Betty LaVette’s superb opening set, drawing heavily from “Interpretations,” her recent album of British rock covers, was a treat for her fans and a smashing introduction for anyone unfamiliar with her. LaVette’s been in show business for 42 years, as she told the crowd, and she knows how to win over an audience, with impassioned, soulful vocals on material ranging from George Jones’ “Choices,” to her closer, a thrilling take on The Who’s “Love Reign O’er Me.”


Review: Ex-Led Zeppelin vocalist Plant delivers memorable Clearwater performance

Review by David Dorsey at

CLEARWATER — If God decided to visit us here on Earth and sing, he would sound like Robert Plant did Friday night.

Plant, after all, did sing a new song titled “Satan Your Kingdom Must Come Down,” and he also performed a Los Lobos song titled “Angel Dance.”

Approaching his 62nd birthday Aug. 20, Plant has remade his image. He has remade many of the Led Zeppelin songs that made him famous in the 1970s. But the British vocalist also has furthered himself as an artist by going back to his musical roots, American blues.

Robert Plant has formed a new band called Band of Joy, which took on the same name of Plant’s first band, prior to Led Zeppelin, in the late 1960s.

Band of Joy will release a new CD Sept. 13. The band performed to a sold-out audience at Ruth Eckerd Hall, playing for almost two hours and diving into his vast catalogue from Led Zeppelin, his solo work since leaving that band in the late 1970s, his duet work with bluegrass singer Alison Krauss and the forthcoming songs on the new release.

Plant no longer attempts those high, screaming notes as he did during his prime years with Led Zeppelin. He seems to realize that he doesn’t need to. His voice, infused with melody, soothed the audience at times and got them rocking and on their feet at others.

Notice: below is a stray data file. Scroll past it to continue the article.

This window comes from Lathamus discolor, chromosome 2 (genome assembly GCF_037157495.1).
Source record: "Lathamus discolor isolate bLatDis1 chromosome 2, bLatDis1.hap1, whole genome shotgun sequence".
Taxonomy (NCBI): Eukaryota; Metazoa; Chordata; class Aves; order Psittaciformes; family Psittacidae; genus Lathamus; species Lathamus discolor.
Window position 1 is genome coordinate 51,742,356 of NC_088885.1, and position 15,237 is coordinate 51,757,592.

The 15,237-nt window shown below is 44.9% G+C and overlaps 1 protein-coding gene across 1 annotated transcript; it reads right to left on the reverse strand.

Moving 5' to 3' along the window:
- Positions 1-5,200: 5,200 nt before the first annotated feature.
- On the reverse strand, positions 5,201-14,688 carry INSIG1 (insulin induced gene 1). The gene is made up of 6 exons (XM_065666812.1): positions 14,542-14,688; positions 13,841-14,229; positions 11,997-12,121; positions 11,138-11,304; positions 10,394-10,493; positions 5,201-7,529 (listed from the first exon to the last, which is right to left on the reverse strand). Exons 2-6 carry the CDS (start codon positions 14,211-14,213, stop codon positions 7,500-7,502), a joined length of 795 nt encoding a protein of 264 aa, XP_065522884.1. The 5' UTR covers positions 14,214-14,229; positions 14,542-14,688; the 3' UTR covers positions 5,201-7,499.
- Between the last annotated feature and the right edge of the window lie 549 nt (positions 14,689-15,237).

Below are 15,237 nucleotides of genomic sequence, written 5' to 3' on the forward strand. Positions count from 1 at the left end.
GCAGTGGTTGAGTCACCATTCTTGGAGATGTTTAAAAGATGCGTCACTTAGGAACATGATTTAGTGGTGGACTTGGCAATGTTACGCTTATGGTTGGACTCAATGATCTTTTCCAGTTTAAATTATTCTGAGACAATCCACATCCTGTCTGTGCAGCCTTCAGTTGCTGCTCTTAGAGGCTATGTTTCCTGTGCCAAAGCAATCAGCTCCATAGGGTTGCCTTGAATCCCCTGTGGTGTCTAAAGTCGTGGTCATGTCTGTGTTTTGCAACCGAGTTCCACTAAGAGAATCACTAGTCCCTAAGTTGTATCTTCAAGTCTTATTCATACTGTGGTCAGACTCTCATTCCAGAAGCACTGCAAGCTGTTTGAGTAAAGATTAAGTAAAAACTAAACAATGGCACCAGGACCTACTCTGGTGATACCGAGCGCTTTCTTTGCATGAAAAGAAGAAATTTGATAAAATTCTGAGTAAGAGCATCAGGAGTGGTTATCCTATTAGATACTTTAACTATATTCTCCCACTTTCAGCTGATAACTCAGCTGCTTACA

The first three songs seemed like a warmup, because the concert really took off with song No. 4, “Please Read the Letter,” in which Patty Griffin, not to be confused with comedian Kathy Griffin, took over the duet role held by Krauss.

And then the band got the Led out, so to speak, playing a revamped version of “Misty Mountain Hop.”

Other Zeppelin tunes with a new brand of sound included “Tangerine,” “Houses of the Holy,” “Over the Hills and Far Away,” and “Gallows Pole,” which closed the 19-song set.

After a brief break, the band returned for a four-song encore of “Harm’s Swift Way,” a new song, followed by Zeppelin classics “Thank You,” and “Rock and Roll.”

Band of Joy is comprised of four multi-talented members: Darrell Scott (acoustic guitar, mandolin, octave mandolin, banjo, accordion, pedal steel and lap steel guitar), Byron House (bass), Marco Giovino (drums and percussion) and Buddy Miller (electric guitar, baritone, 6-string bass, mandoguitar).